Mile after mile of this, just from the freeway. As we approached the city, we could see from above blue tarps on the roofs of the houses below — far too many blue tarps, although it was impossible to gauge a percentage. Early for check-in at our hotel, we went directly to the Lakeview district, a severely flooded upper-middle class neighborhood. On the ground, so to speak, the same vista in New Orleans as in the suburbs: strip malls empty, businesses abandoned, and then block after block after block, mile after mile after mile of homes in the same state.
At every corner, mass-produced and hand-lettered signs offered construction service: roofing, gutting, plumbing, bulldozing. But no traffic, comparatively speaking. Streets had been scraped like a glacier by bulldozers and showed only bits of stuff — a marble here, mardi gras beads there, a safety pin, a doll's head. But then, too, on the curb, lots of stuff, household stuff, from the gutted houses, piled up and waiting to be taken away.
One house in Lakeview, gutted, retained only its chandelier. From the not-yet-gutted houses bulged chairs, sofas, tables, and mattresses. These houses jumbled into view, their angles all off — floors buckled up, ceilings toppled low.
In the impoverished Lower Ninth Ward were different, but comparable sights. Neighborhood groups posted signs, too, including ones announcing "we're coming back" or "we're staying," but these were overwhelmed in number by ones asking where Bell South was or demanding that the city "save our neighborhood . . . no bulldozing." More ominously, someone wished to find footage of the nearby canal being purposefully breached. In Lakeview, streets had been scraped and much of the large debris removed — trees off of houses and refrigerators and sofas out of them, cars off the streets — but in the Lower Ninth, crushed houses remained on the ground, massive trees lay on the houses they had cut in two, and cars were everywhere, some crushed, some embedded in houses, some on concrete blocks with their tires removed. Debris also was everywhere. Construction crews worked here, too, including earnest students on spring break, breaking the silence, but unlike in Lakeview, other sounds broke it, too — spooky sounds of doors creaking in the wind or sheet metal warbling. Absurdly, a cock crowed. The sounds took one by surprise, an aural reminder of the ghostliness one saw all around.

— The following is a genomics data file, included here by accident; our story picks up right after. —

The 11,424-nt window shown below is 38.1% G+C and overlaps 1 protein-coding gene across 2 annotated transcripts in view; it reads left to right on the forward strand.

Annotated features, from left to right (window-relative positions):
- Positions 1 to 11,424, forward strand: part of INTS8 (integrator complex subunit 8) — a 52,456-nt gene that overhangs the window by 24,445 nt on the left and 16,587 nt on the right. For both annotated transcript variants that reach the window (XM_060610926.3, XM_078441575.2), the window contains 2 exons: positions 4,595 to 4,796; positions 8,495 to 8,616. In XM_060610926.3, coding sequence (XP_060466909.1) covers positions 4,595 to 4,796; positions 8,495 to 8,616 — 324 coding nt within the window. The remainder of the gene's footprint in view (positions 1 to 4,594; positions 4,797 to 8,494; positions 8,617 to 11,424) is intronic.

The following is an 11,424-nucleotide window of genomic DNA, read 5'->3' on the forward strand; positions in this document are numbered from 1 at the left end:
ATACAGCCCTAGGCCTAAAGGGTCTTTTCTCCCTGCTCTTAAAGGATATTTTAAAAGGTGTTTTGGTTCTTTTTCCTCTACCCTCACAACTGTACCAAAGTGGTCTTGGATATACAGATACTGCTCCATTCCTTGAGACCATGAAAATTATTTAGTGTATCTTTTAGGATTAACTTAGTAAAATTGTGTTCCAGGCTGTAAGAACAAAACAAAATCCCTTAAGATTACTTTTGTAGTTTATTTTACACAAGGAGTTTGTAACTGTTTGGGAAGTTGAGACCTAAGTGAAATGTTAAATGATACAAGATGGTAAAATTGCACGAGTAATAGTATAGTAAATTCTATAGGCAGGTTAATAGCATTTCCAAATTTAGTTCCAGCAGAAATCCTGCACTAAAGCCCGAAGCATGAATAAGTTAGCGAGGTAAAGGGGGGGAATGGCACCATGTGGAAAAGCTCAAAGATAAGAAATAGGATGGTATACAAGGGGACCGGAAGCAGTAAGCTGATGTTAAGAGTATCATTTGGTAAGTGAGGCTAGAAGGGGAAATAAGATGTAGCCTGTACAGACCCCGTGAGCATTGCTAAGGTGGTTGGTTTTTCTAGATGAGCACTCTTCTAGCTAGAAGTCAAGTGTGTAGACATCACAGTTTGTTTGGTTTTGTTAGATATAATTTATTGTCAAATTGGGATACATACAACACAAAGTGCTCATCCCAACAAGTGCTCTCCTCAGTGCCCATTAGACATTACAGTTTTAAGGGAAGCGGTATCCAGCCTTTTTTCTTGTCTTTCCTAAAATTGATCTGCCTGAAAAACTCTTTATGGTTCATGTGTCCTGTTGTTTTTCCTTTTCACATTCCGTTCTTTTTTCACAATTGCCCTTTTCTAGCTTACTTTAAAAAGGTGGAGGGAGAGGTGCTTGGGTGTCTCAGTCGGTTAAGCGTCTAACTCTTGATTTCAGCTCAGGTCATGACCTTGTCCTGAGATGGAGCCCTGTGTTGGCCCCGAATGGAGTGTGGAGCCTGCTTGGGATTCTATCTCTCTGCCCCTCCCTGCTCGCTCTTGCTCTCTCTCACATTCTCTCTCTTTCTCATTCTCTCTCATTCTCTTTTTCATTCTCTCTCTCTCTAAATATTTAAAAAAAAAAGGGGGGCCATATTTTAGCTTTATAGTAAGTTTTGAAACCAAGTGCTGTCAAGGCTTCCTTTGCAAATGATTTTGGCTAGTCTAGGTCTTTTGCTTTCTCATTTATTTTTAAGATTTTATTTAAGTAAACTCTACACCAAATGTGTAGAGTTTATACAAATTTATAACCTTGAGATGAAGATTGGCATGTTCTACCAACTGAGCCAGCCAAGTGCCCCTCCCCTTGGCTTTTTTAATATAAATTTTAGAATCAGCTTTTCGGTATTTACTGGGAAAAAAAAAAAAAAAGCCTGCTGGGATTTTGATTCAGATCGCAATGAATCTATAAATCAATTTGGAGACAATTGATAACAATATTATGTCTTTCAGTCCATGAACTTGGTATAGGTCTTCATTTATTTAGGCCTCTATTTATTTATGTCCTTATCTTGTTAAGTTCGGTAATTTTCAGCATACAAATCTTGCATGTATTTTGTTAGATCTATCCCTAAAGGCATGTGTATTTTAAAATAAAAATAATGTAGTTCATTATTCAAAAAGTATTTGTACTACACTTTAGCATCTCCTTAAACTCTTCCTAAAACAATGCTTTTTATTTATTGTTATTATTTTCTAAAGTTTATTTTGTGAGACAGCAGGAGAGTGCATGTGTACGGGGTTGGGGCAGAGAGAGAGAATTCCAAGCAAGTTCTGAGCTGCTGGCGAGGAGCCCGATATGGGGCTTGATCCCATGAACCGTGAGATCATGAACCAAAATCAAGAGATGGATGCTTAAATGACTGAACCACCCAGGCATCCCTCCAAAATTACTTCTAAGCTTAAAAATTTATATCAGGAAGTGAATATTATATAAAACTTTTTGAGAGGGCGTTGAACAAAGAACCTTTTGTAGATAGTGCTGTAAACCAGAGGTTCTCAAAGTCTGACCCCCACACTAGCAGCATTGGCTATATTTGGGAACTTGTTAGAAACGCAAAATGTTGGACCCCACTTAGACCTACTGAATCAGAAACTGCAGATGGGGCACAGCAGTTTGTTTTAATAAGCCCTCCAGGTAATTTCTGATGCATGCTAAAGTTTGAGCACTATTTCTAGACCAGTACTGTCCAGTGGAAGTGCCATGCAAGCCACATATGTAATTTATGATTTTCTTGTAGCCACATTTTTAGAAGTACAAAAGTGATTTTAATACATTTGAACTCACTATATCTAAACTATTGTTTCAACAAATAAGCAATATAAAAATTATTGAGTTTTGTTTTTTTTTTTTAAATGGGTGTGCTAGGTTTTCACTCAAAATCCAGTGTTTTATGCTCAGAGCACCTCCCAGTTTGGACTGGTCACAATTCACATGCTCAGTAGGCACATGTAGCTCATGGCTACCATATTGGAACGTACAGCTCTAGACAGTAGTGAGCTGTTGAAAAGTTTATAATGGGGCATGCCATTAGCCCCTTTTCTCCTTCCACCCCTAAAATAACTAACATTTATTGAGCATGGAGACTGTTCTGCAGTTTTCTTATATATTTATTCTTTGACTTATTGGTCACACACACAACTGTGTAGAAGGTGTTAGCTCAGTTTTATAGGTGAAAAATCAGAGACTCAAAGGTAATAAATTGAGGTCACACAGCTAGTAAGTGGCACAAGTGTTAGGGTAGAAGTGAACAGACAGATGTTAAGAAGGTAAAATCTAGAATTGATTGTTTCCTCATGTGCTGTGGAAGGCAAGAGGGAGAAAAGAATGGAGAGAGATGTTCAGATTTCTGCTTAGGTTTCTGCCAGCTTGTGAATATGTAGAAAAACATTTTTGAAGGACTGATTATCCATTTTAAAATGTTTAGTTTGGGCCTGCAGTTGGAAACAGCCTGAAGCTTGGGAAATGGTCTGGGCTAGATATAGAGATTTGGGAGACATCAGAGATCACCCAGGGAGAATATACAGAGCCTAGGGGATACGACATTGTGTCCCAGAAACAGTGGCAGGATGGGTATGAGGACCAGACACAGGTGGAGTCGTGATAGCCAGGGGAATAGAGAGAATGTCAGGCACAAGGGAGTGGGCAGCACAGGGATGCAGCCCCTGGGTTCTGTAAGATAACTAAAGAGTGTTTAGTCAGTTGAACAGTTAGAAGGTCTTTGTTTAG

We had heard from others that in the French Quarter, the Central Business District, and the Garden District, life was almost normal. With this judgment, I could not concur. I could drive in the Quarter — easily! Restoration, it is true, had moved more quickly in the Quarter and in the Garden District than in Lakeview or the Lower Ninth, so that along with the dust and dirt, one saw in these areas startlingly bright, newly painted cottages, hotels, and shops. Along Bourbon Street, which was nearly empty, a few people gamely kept up the scene, trying to seem drunk and happy. The Ritz-Carlton, the Fairmont Hotel, Brennan's, Mr. B's, and Le Madeleine all were closed. The Fairmont, site of the 2004 meeting of the Shakespeare Association of America, never reopened. Bacco, one restaurant in the Brennan's group that was open, advertised a "spring special" of three appetizers and one glass of wine for twenty-five bucks. And, "by popular demand," a return of the Katrina special: three glasses of wine and one appetizer for twenty-five bucks.
Easy to see why the latter would be popular: people were stressed, depressed, maybe even a bit mad. Shopkeepers on Royal stood around and chatted it up with each other, since few customers wandered by. Those who did, like us, found the staff to be nice but also desperate — that you'd buy something, anything, or perhaps just talk to them. At the same time, they were bossy and impatient. One woman, from whom we bought T-shirts, contradicted herself in the time she processed our purchases, babbling first that "I've got to get out of here; it's crazy living here" and then that "there's nowhere else like New Orleans." Another confided that "it's awful now; it was awful before Katrina." For us, encounters were awkward; Katrina was everywhere on these people's minds, and in their conversations, but low, low, low . . . quiet.